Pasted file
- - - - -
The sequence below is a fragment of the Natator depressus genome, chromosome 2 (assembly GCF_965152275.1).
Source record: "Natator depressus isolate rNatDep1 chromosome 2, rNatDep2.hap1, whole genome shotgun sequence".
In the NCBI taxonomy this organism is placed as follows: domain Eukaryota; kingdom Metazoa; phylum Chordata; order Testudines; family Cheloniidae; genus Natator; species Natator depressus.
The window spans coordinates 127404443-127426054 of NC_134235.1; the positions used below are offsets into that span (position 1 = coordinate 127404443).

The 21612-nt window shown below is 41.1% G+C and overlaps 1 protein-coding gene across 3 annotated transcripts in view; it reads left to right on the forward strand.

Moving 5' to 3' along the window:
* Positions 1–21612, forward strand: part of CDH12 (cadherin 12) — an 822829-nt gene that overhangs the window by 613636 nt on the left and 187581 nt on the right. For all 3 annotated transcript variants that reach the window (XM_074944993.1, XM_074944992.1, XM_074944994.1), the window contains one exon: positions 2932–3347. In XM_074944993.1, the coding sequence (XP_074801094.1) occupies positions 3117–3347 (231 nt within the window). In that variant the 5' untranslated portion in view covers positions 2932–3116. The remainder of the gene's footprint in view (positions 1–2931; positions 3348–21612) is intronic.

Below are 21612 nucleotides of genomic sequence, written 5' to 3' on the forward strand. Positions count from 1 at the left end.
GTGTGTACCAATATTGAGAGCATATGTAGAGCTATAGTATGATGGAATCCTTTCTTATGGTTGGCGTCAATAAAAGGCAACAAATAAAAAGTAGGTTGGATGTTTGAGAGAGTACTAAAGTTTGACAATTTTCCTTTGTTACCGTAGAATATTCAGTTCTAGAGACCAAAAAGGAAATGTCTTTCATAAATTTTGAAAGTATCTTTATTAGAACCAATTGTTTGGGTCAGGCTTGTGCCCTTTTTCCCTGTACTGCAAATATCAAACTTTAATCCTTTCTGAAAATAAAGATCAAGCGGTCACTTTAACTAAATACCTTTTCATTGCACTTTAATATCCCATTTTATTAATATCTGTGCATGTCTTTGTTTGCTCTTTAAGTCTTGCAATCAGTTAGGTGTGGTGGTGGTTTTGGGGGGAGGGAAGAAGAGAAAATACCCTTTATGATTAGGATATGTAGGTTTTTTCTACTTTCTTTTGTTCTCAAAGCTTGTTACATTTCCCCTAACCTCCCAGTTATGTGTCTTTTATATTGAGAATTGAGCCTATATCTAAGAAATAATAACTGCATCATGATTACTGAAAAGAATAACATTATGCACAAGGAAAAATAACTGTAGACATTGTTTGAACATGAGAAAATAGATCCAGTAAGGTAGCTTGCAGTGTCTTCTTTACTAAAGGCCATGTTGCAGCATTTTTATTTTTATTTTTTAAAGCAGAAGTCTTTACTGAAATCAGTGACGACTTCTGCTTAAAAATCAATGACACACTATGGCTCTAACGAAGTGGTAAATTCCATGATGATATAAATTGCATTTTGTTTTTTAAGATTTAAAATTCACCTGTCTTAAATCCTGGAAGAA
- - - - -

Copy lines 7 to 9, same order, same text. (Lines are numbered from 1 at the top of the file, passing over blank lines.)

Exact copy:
* Positions 1–21612, forward strand: part of CDH12 (cadherin 12) — an 822829-nt gene that overhangs the window by 613636 nt on the left and 187581 nt on the right. For all 3 annotated transcript variants that reach the window (XM_074944993.1, XM_074944992.1, XM_074944994.1), the window contains one exon: positions 2932–3347. In XM_074944993.1, the coding sequence (XP_074801094.1) occupies positions 3117–3347 (231 nt within the window). In that variant the 5' untranslated portion in view covers positions 2932–3116. The remainder of the gene's footprint in view (positions 1–2931; positions 3348–21612) is intronic.

Below are 21612 nucleotides of genomic sequence, written 5' to 3' on the forward strand. Positions count from 1 at the left end.
GTGTGTACCAATATTGAGAGCATATGTAGAGCTATAGTATGATGGAATCCTTTCTTATGGTTGGCGTCAATAAAAGGCAACAAATAAAAAGTAGGTTGGATGTTTGAGAGAGTACTAAAGTTTGACAATTTTCCTTTGTTACCGTAGAATATTCAGTTCTAGAGACCAAAAAGGAAATGTCTTTCATAAATTTTGAAAGTATCTTTATTAGAACCAATTGTTTGGGTCAGGCTTGTGCCCTTTTTCCCTGTACTGCAAATATCAAACTTTAATCCTTTCTGAAAATAAAGATCAAGCGGTCACTTTAACTAAATACCTTTTCATTGCACTTTAATATCCCATTTTATTAATATCTGTGCATGTCTTTGTTTGCTCTTTAAGTCTTGCAATCAGTTAGGTGTGGTGGTGGTTTTGGGGGGAGGGAAGAAGAGAAAATACCCTTTATGATTAGGATATGTAGGTTTTTTCTACTTTCTTTTGTTCTCAAAGCTTGTTACATTTCCCCTAACCTCCCAGTTATGTGTCTTTTATATTGAGAATTGAGCCTATATCTAAGAAATAATAACTGCATCATGATTACTGAAAAGAATAACATTATGCACAAGGAAAAATAACTGTAGACATTGTTTGAACATGAGAAAATAGATCCAGTAAGGTAGCTTGCAGTGTCTTCTTTACTAAAGGCCATGTTGCAGCATTTTTATTTTTATTTTTTAAAGCAGAAGTCTTTACTGAAATCAGTGACGACTTCTGCTTAAAAATCAATGACACACTATGGCTCTAACGAAGTGGTAAATTCCATGATGATATAAATTGCATTTTGTTTTTTAAGATTTAAAATTCACCTGTCTTAAATCCTGGAAGAA